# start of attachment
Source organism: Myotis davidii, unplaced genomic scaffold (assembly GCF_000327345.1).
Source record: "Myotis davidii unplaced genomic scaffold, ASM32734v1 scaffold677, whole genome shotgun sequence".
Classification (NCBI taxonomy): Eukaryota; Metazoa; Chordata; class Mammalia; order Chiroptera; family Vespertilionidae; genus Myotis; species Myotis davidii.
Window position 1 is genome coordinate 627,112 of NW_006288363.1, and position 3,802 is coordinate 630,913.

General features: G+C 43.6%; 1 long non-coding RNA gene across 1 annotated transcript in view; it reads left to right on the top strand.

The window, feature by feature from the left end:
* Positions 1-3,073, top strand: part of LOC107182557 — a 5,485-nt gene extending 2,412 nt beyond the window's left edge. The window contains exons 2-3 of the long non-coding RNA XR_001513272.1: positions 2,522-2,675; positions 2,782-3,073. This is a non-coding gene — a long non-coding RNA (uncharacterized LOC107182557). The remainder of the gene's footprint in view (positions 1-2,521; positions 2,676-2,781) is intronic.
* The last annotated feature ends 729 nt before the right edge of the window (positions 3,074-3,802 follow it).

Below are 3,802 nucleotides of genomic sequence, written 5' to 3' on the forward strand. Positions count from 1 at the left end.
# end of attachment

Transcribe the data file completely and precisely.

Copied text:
Source organism: Myotis davidii, unplaced genomic scaffold (assembly GCF_000327345.1).
Source record: "Myotis davidii unplaced genomic scaffold, ASM32734v1 scaffold677, whole genome shotgun sequence".
Classification (NCBI taxonomy): Eukaryota; Metazoa; Chordata; class Mammalia; order Chiroptera; family Vespertilionidae; genus Myotis; species Myotis davidii.
Window position 1 is genome coordinate 627,112 of NW_006288363.1, and position 3,802 is coordinate 630,913.

General features: G+C 43.6%; 1 long non-coding RNA gene across 1 annotated transcript in view; it reads left to right on the top strand.

The window, feature by feature from the left end:
* Positions 1-3,073, top strand: part of LOC107182557 — a 5,485-nt gene extending 2,412 nt beyond the window's left edge. The window contains exons 2-3 of the long non-coding RNA XR_001513272.1: positions 2,522-2,675; positions 2,782-3,073. This is a non-coding gene — a long non-coding RNA (uncharacterized LOC107182557). The remainder of the gene's footprint in view (positions 1-2,521; positions 2,676-2,781) is intronic.
* The last annotated feature ends 729 nt before the right edge of the window (positions 3,074-3,802 follow it).

Below are 3,802 nucleotides of genomic sequence, written 5' to 3' on the forward strand. Positions count from 1 at the left end.